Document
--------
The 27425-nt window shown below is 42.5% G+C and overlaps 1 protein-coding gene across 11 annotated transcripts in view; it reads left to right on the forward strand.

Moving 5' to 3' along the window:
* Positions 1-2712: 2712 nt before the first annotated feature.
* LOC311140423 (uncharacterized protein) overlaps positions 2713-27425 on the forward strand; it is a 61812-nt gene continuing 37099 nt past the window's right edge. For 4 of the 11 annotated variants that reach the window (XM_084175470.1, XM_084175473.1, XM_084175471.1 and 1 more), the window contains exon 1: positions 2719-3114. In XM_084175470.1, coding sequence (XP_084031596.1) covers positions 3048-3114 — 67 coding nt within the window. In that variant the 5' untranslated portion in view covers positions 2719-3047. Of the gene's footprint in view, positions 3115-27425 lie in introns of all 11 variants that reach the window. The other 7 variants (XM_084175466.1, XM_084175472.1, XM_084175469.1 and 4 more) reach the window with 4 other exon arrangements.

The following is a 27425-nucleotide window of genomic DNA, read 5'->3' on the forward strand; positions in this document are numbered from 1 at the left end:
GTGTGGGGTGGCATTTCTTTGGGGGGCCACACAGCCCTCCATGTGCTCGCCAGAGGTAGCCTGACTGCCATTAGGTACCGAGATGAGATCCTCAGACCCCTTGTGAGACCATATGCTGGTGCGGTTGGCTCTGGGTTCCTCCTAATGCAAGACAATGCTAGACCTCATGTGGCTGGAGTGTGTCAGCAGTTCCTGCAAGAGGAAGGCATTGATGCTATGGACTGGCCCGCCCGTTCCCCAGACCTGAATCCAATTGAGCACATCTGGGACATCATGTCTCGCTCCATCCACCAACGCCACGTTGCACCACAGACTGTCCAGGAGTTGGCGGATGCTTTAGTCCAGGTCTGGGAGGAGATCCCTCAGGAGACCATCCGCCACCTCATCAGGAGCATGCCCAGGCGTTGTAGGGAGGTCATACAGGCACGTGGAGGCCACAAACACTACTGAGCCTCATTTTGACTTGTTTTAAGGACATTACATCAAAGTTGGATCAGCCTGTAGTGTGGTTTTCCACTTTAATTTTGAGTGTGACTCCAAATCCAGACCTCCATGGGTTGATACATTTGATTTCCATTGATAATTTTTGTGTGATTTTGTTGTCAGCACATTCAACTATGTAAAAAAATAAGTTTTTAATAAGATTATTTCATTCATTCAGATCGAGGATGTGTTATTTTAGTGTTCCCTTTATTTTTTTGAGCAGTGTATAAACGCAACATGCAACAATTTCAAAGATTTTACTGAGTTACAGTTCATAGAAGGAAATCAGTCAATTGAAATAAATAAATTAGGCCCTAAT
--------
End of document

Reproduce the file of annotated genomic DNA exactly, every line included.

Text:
The 27425-nt window shown below is 42.5% G+C and overlaps 1 protein-coding gene across 11 annotated transcripts in view; it reads left to right on the forward strand.

Moving 5' to 3' along the window:
* Positions 1-2712: 2712 nt before the first annotated feature.
* LOC311140423 (uncharacterized protein) overlaps positions 2713-27425 on the forward strand; it is a 61812-nt gene continuing 37099 nt past the window's right edge. For 4 of the 11 annotated variants that reach the window (XM_084175470.1, XM_084175473.1, XM_084175471.1 and 1 more), the window contains exon 1: positions 2719-3114. In XM_084175470.1, coding sequence (XP_084031596.1) covers positions 3048-3114 — 67 coding nt within the window. In that variant the 5' untranslated portion in view covers positions 2719-3047. Of the gene's footprint in view, positions 3115-27425 lie in introns of all 11 variants that reach the window. The other 7 variants (XM_084175466.1, XM_084175472.1, XM_084175469.1 and 4 more) reach the window with 4 other exon arrangements.

The following is a 27425-nucleotide window of genomic DNA, read 5'->3' on the forward strand; positions in this document are numbered from 1 at the left end:
GTGTGGGGTGGCATTTCTTTGGGGGGCCACACAGCCCTCCATGTGCTCGCCAGAGGTAGCCTGACTGCCATTAGGTACCGAGATGAGATCCTCAGACCCCTTGTGAGACCATATGCTGGTGCGGTTGGCTCTGGGTTCCTCCTAATGCAAGACAATGCTAGACCTCATGTGGCTGGAGTGTGTCAGCAGTTCCTGCAAGAGGAAGGCATTGATGCTATGGACTGGCCCGCCCGTTCCCCAGACCTGAATCCAATTGAGCACATCTGGGACATCATGTCTCGCTCCATCCACCAACGCCACGTTGCACCACAGACTGTCCAGGAGTTGGCGGATGCTTTAGTCCAGGTCTGGGAGGAGATCCCTCAGGAGACCATCCGCCACCTCATCAGGAGCATGCCCAGGCGTTGTAGGGAGGTCATACAGGCACGTGGAGGCCACAAACACTACTGAGCCTCATTTTGACTTGTTTTAAGGACATTACATCAAAGTTGGATCAGCCTGTAGTGTGGTTTTCCACTTTAATTTTGAGTGTGACTCCAAATCCAGACCTCCATGGGTTGATACATTTGATTTCCATTGATAATTTTTGTGTGATTTTGTTGTCAGCACATTCAACTATGTAAAAAAATAAGTTTTTAATAAGATTATTTCATTCATTCAGATCGAGGATGTGTTATTTTAGTGTTCCCTTTATTTTTTTGAGCAGTGTATAAACGCAACATGCAACAATTTCAAAGATTTTACTGAGTTACAGTTCATAGAAGGAAATCAGTCAATTGAAATAAATAAATTAGGCCCTAAT